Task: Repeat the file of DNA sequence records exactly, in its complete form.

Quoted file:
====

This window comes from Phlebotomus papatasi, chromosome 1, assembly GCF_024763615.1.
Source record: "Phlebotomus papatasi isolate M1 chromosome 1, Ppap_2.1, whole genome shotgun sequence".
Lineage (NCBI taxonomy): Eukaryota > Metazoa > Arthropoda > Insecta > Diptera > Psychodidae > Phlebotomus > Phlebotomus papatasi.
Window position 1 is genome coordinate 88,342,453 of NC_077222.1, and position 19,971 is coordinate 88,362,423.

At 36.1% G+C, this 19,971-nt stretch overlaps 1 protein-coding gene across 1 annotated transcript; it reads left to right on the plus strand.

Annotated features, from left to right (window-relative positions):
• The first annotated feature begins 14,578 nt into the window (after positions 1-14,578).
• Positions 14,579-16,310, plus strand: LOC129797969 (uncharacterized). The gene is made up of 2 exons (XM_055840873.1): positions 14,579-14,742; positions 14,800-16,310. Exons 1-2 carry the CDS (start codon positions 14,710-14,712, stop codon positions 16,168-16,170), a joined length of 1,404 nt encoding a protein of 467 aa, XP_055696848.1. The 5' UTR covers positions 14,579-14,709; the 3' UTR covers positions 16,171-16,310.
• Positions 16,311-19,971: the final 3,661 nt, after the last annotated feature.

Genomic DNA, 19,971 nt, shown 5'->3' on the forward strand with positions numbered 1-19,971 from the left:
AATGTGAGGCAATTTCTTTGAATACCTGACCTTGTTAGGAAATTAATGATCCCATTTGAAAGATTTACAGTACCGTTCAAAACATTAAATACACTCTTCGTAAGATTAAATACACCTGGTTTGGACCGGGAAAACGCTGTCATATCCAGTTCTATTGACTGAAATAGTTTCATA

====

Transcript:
This window comes from Phlebotomus papatasi, chromosome 1, assembly GCF_024763615.1.
Source record: "Phlebotomus papatasi isolate M1 chromosome 1, Ppap_2.1, whole genome shotgun sequence".
Lineage (NCBI taxonomy): Eukaryota > Metazoa > Arthropoda > Insecta > Diptera > Psychodidae > Phlebotomus > Phlebotomus papatasi.
Window position 1 is genome coordinate 88,342,453 of NC_077222.1, and position 19,971 is coordinate 88,362,423.

At 36.1% G+C, this 19,971-nt stretch overlaps 1 protein-coding gene across 1 annotated transcript; it reads left to right on the plus strand.

Annotated features, from left to right (window-relative positions):
• The first annotated feature begins 14,578 nt into the window (after positions 1-14,578).
• Positions 14,579-16,310, plus strand: LOC129797969 (uncharacterized). The gene is made up of 2 exons (XM_055840873.1): positions 14,579-14,742; positions 14,800-16,310. Exons 1-2 carry the CDS (start codon positions 14,710-14,712, stop codon positions 16,168-16,170), a joined length of 1,404 nt encoding a protein of 467 aa, XP_055696848.1. The 5' UTR covers positions 14,579-14,709; the 3' UTR covers positions 16,171-16,310.
• Positions 16,311-19,971: the final 3,661 nt, after the last annotated feature.

Genomic DNA, 19,971 nt, shown 5'->3' on the forward strand with positions numbered 1-19,971 from the left:
AATGTGAGGCAATTTCTTTGAATACCTGACCTTGTTAGGAAATTAATGATCCCATTTGAAAGATTTACAGTACCGTTCAAAACATTAAATACACTCTTCGTAAGATTAAATACACCTGGTTTGGACCGGGAAAACGCTGTCATATCCAGTTCTATTGACTGAAATAGTTTCATA